The aim of the Commodities & Jurisdictions Approach (CJA) is very simple – to link ambitious jurisdictional forest and climate programs with companies who want to reduce deforestation and associated risks in their commodity supply chains.

 

For companies, collaborating with and/or supporting these programs (e.g., via doing additional business, sourcing commodities preferentially from these areas) will contribute to meeting their sustainability commitments.

For jurisdictions, increased commodity sourcing and investment by companies can provide additional incentives for jurisdictional programs, complementing other sources of funding to achieve success.

Photo credit: Lightscape on Unsplash
Photo credit: Lightscape on Unsplash

What does CJA do?

1 Identifies

Identifies jurisdictions reducing deforestation through assessments.

2 Showcases

Showcases participating jurisdictions & links them with companies.

3 Catalyzes

Catalyzes preferential commodity sourcing and investments in jurisdictions & boosts companies' low-risk business.

What companies do:

(purchasers, investors, financial institutions)

1 Identify

  • Sourcing needs and gaps to meet sustainability commitments.
  • Procurement risks in existing sourcing jurisdicitions.

2 Engage

  • Participate in match-making sessions that aim to seed procurement agreements and other public-private investments.

3 Support Jurisdictions by

  • Committing to doing business in approved jurisdictions through new, increased, long-term procurement contracts;
  • Advocating the success of the jurisdictional program via public messaging;
  • Aligning sustainability efforts with
    jurisdictional program (e.g., activities); or
  • Requiring suppliers or brands to align with the CJA and jurisdictional program.

What jurisdictions do:

(governments, producers, civil society, communities)

1 join

  • Opt-in to voluntary CJA inclusion via a signed letter of interest.
  • Share relevant documentation and jurisdictional data on commodities.

2 Engage

  • Participate in match-making sessions that aim to seed procurement agreements and other public-private investments.

3 implement

  • Successfully implement ambitious jurisdictional program.
  • Maintain deforestation levels beneath
    defined baseline.
  • Periodically share optional information on milestones, policies, or updated data relevant to program.
  • Collaborate with companies to bring best type of support to program area.

What are the benefits of CJA?

For Companies:

(purchasers, investors, financial institutions)

  • Better ensure long-term prices and market access for specific deforestation-free commodities. 
  • Reduce forest loss and governance-related risks by supporting programs that respect social and environmental safeguards, have strong stakeholder participation and transparent forest monitoring and reporting.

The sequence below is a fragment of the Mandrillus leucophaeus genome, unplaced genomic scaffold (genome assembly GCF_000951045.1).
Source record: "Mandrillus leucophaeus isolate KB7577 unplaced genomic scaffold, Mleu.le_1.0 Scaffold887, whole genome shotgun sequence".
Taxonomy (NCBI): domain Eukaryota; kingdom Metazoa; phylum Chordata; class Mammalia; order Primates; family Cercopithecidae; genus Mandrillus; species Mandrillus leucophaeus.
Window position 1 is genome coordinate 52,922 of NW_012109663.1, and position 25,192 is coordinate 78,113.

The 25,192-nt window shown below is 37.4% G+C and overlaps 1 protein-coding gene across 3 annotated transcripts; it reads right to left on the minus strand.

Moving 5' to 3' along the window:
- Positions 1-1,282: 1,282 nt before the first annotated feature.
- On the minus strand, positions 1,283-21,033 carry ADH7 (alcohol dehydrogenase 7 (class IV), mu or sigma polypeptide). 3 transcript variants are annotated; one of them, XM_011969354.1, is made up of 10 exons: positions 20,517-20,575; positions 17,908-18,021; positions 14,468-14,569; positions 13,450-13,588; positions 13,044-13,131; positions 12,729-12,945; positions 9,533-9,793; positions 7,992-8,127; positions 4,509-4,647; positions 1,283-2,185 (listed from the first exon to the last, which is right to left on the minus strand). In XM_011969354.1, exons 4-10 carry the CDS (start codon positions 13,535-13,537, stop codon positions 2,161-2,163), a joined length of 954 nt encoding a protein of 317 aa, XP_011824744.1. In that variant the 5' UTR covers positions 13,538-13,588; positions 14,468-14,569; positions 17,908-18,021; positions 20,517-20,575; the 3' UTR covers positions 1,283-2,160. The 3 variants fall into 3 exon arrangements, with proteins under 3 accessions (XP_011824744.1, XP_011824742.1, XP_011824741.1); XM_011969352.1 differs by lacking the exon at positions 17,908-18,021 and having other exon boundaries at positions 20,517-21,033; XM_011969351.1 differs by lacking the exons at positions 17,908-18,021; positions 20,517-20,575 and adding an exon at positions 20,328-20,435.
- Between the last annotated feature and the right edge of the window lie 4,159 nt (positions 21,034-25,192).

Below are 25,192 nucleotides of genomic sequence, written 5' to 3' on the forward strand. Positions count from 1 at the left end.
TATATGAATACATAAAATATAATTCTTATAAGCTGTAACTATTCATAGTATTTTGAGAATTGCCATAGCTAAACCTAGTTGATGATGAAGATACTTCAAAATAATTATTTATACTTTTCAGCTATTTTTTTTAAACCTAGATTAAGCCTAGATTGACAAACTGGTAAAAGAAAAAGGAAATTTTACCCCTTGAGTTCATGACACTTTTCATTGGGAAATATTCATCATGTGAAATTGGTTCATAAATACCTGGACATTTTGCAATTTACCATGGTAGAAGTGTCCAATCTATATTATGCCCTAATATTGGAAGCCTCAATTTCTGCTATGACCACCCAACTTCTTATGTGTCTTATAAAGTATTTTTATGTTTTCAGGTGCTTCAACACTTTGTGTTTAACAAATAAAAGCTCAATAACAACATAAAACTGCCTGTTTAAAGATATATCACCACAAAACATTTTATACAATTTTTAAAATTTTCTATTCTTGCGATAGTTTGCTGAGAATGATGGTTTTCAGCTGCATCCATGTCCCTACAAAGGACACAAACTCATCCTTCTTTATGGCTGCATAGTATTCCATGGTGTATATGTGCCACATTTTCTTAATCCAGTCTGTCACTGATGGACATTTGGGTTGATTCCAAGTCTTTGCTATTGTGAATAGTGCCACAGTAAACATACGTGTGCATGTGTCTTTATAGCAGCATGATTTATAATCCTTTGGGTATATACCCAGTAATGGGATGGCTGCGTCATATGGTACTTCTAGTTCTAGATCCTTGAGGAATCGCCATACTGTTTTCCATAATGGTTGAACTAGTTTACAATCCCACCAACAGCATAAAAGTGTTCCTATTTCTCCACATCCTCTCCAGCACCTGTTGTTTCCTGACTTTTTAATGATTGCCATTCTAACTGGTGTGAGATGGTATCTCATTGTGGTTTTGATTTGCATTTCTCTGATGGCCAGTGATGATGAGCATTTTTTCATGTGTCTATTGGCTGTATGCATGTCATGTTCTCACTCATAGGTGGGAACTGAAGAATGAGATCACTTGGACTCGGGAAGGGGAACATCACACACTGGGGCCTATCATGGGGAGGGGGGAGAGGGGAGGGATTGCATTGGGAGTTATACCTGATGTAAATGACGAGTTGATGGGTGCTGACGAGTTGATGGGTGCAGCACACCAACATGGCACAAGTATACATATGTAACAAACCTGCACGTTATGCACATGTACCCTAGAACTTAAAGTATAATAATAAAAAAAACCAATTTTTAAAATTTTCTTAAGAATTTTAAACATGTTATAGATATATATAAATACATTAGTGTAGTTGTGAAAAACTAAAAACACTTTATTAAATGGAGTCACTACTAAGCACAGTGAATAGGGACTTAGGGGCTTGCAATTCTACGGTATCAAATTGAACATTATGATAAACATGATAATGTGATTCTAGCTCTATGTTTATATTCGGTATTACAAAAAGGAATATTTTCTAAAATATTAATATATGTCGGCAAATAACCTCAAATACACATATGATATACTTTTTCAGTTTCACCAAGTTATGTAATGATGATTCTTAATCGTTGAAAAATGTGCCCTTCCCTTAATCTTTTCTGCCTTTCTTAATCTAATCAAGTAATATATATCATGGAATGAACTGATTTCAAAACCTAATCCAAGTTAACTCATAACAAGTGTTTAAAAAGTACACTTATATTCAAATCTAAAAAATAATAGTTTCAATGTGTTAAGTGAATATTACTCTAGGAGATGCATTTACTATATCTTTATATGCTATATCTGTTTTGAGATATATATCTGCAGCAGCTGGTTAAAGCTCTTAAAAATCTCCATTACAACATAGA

• Send a public signal about company commitment to source from jurisdictions with improved business environments and reduced deforestation risks. 
  • Communicate an additional layer of corporate responsibility in supporting jurisdictional-scale sustainability initiatives. 
  • Associate with government leadership to address deforestation and sustainability at scale. 
  • Leverage investments made by other partners (governments, multilateral, NGOs, etc.)

For Jurisdictions:

(governments, producers, civil society, communities)

  • Raise the profile of the jurisdictional program to the responsible commodities community to grow support for the program’s implementation. 
  • Be highlighted in company-facing webinars and virtual meetings. 
  • Be profiled in 1-1 matchmaking sessions aimed at seeding procurement agreements and /or other public-private partnerships and investments. 
  • Be featured in discussions with companies with relevant supply chains about how doing more business in the jurisdictional program area can help to address their sustainability goals. 
  • An opportunity to reassure investors and buyers that the sustainability of production in the jurisdiction is improving. 

What do we mean by:

Jurisdictions:

Geographic areas typically within government administrative boundaries (e.g., country, state, province, region). There could be exceptions where a jurisdiction follows environmental (e.g. ecosystems, watershed) boundaries. In either case there is a form of strong government involvement.


 

Jurisdictional Programs:

Ambitious national or subnational-scale programs that are led by governments to reduce deforestation at scale and associated carbon emissions while also maintaining important social and environmental safeguards. Jurisdictional initiatives should create sustainable livelihood opportunities, have a clear plan or strategy for implementation, be designed in a participatory manner that considers input from different stakeholders, and use monitoring systems to assess performance against a baseline. 


 

REDD+:

Reducing Emissions from Deforestation and forest Degradation. A results-based mechanism that emerged under the UN Framework Convention on Climate Change (UNFCCC) to compensate developing countries for their efforts to tackle forest loss and ensure long-term protection of forest areas.


 

Preferential Sourcing:

Refers to increasing or extending the business companies do in a jurisdiction, most likely in sourcing volumes of agricultural commodities.

The CJA originated in 2015, inspired by a commitment by two leading companies and subsequently backed by a multi-stakeholder consortium to generalize for more companies’ uptake.